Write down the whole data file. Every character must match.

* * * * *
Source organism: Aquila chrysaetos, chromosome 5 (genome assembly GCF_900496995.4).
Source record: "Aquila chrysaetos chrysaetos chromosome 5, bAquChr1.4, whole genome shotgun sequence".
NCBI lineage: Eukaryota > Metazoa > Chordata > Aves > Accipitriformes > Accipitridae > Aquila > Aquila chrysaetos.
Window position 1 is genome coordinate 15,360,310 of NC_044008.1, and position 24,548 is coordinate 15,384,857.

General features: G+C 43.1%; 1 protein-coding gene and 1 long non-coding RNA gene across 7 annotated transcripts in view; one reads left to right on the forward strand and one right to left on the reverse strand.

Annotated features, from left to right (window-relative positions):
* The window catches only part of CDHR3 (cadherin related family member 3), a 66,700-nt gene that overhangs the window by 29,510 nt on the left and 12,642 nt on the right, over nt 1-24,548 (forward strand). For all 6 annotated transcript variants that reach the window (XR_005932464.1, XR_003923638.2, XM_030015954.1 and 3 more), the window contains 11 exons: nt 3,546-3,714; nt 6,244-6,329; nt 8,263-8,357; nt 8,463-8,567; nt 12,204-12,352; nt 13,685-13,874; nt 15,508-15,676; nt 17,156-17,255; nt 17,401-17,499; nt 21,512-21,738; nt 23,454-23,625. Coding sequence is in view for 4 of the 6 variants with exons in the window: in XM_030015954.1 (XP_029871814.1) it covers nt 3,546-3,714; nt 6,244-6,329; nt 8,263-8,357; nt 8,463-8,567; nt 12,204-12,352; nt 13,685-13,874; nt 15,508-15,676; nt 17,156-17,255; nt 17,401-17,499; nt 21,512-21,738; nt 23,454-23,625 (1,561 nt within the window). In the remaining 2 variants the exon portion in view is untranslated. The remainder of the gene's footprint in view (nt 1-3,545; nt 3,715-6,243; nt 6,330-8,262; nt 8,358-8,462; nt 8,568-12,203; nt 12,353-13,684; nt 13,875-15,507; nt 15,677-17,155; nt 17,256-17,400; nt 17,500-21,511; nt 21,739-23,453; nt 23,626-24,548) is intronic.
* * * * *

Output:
Source organism: Aquila chrysaetos, chromosome 5 (genome assembly GCF_900496995.4).
Source record: "Aquila chrysaetos chrysaetos chromosome 5, bAquChr1.4, whole genome shotgun sequence".
NCBI lineage: Eukaryota > Metazoa > Chordata > Aves > Accipitriformes > Accipitridae > Aquila > Aquila chrysaetos.
Window position 1 is genome coordinate 15,360,310 of NC_044008.1, and position 24,548 is coordinate 15,384,857.

General features: G+C 43.1%; 1 protein-coding gene and 1 long non-coding RNA gene across 7 annotated transcripts in view; one reads left to right on the forward strand and one right to left on the reverse strand.

Annotated features, from left to right (window-relative positions):
* The window catches only part of CDHR3 (cadherin related family member 3), a 66,700-nt gene that overhangs the window by 29,510 nt on the left and 12,642 nt on the right, over nt 1-24,548 (forward strand). For all 6 annotated transcript variants that reach the window (XR_005932464.1, XR_003923638.2, XM_030015954.1 and 3 more), the window contains 11 exons: nt 3,546-3,714; nt 6,244-6,329; nt 8,263-8,357; nt 8,463-8,567; nt 12,204-12,352; nt 13,685-13,874; nt 15,508-15,676; nt 17,156-17,255; nt 17,401-17,499; nt 21,512-21,738; nt 23,454-23,625. Coding sequence is in view for 4 of the 6 variants with exons in the window: in XM_030015954.1 (XP_029871814.1) it covers nt 3,546-3,714; nt 6,244-6,329; nt 8,263-8,357; nt 8,463-8,567; nt 12,204-12,352; nt 13,685-13,874; nt 15,508-15,676; nt 17,156-17,255; nt 17,401-17,499; nt 21,512-21,738; nt 23,454-23,625 (1,561 nt within the window). In the remaining 2 variants the exon portion in view is untranslated. The remainder of the gene's footprint in view (nt 1-3,545; nt 3,715-6,243; nt 6,330-8,262; nt 8,358-8,462; nt 8,568-12,203; nt 12,353-13,684; nt 13,875-15,507; nt 15,677-17,155; nt 17,256-17,400; nt 17,500-21,511; nt 21,739-23,453; nt 23,626-24,548) is intronic.